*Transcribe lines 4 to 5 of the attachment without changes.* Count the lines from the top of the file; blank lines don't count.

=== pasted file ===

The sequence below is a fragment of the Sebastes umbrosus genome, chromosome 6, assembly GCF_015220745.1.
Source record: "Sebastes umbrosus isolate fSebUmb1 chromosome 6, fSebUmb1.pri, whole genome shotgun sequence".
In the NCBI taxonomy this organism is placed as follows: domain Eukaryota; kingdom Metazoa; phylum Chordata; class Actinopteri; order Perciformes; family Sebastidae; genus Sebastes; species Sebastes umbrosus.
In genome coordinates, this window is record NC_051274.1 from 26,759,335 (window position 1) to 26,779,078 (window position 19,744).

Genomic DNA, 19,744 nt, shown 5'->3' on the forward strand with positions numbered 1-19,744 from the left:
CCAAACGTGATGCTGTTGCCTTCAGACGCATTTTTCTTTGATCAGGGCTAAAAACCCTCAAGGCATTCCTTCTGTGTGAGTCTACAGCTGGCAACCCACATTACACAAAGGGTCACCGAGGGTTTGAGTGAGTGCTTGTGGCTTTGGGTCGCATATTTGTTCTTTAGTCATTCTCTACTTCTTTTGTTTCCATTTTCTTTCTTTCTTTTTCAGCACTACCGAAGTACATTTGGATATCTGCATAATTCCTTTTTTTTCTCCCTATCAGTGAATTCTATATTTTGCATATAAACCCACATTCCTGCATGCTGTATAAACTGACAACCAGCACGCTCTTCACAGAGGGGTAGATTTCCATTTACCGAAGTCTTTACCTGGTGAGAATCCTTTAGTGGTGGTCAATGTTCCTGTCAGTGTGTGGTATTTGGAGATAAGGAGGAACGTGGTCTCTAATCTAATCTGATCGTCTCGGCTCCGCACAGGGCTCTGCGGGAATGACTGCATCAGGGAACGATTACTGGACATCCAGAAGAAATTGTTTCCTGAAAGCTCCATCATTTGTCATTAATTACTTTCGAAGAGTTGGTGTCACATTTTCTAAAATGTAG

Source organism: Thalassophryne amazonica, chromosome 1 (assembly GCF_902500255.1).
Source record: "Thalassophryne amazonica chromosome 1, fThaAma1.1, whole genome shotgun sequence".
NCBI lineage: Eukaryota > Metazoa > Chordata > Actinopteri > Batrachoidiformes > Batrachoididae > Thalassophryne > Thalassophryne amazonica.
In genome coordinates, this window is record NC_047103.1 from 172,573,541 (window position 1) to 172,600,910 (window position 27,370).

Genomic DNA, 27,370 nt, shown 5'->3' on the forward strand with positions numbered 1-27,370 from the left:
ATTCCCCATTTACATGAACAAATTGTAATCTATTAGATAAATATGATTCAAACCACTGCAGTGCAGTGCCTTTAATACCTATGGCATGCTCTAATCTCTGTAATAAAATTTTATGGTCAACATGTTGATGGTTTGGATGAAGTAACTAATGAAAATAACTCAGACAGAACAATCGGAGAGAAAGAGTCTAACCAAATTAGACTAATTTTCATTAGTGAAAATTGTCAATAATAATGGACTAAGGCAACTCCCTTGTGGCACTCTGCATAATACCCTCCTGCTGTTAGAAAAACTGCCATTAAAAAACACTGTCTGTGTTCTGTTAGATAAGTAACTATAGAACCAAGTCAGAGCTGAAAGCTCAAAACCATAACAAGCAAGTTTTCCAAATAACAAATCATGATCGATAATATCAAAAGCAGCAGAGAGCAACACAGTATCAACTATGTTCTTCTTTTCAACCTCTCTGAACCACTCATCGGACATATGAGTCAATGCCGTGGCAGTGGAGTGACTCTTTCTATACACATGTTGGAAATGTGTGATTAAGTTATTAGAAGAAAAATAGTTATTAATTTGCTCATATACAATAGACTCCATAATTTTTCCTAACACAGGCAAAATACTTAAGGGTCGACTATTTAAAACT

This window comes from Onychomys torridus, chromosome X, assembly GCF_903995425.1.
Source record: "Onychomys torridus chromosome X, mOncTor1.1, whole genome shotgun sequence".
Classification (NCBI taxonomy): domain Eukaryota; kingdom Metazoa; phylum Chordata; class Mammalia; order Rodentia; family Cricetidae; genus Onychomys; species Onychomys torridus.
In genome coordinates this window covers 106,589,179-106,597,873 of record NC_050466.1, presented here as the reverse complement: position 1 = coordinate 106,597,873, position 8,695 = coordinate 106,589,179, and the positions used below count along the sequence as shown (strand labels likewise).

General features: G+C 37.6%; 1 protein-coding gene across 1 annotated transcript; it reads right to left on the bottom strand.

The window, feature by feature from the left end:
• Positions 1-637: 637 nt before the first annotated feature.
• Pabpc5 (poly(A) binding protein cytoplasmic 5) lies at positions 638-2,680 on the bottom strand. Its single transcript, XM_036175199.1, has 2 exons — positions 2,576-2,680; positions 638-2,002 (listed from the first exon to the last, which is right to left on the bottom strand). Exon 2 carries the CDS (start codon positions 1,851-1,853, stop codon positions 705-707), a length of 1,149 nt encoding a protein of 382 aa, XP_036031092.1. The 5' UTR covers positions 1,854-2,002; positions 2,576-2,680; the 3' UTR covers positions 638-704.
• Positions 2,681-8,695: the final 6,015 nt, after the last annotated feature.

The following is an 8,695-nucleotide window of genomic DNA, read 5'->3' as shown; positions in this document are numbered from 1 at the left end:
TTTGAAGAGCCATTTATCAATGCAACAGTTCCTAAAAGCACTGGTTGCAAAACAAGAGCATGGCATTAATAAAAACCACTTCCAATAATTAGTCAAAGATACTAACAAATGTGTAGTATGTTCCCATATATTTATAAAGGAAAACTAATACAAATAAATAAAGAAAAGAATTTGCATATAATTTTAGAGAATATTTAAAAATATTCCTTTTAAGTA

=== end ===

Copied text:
In genome coordinates, this window is record NC_051274.1 from 26,759,335 (window position 1) to 26,779,078 (window position 19,744).

Genomic DNA, 19,744 nt, shown 5'->3' on the forward strand with positions numbered 1-19,744 from the left: